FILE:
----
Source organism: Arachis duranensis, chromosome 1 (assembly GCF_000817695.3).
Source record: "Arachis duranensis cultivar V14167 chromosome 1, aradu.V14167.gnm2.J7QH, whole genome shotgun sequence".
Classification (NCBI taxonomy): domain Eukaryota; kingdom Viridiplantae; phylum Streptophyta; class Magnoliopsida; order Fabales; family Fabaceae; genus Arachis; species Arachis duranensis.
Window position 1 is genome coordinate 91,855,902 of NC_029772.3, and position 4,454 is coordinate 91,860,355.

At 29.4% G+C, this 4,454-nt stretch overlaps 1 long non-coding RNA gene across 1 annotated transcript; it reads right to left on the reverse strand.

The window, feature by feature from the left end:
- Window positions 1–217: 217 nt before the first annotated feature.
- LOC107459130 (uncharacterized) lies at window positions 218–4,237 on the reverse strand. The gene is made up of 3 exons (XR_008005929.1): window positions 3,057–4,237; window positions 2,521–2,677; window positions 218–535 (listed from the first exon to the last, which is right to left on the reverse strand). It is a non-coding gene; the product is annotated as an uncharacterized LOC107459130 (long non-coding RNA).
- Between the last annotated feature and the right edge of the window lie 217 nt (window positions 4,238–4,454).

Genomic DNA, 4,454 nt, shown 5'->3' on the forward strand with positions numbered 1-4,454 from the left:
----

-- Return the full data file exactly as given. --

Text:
Source organism: Arachis duranensis, chromosome 1 (assembly GCF_000817695.3).
Source record: "Arachis duranensis cultivar V14167 chromosome 1, aradu.V14167.gnm2.J7QH, whole genome shotgun sequence".
Classification (NCBI taxonomy): domain Eukaryota; kingdom Viridiplantae; phylum Streptophyta; class Magnoliopsida; order Fabales; family Fabaceae; genus Arachis; species Arachis duranensis.
Window position 1 is genome coordinate 91,855,902 of NC_029772.3, and position 4,454 is coordinate 91,860,355.

At 29.4% G+C, this 4,454-nt stretch overlaps 1 long non-coding RNA gene across 1 annotated transcript; it reads right to left on the reverse strand.

The window, feature by feature from the left end:
- Window positions 1–217: 217 nt before the first annotated feature.
- LOC107459130 (uncharacterized) lies at window positions 218–4,237 on the reverse strand. The gene is made up of 3 exons (XR_008005929.1): window positions 3,057–4,237; window positions 2,521–2,677; window positions 218–535 (listed from the first exon to the last, which is right to left on the reverse strand). It is a non-coding gene; the product is annotated as an uncharacterized LOC107459130 (long non-coding RNA).
- Between the last annotated feature and the right edge of the window lie 217 nt (window positions 4,238–4,454).

Genomic DNA, 4,454 nt, shown 5'->3' on the forward strand with positions numbered 1-4,454 from the left: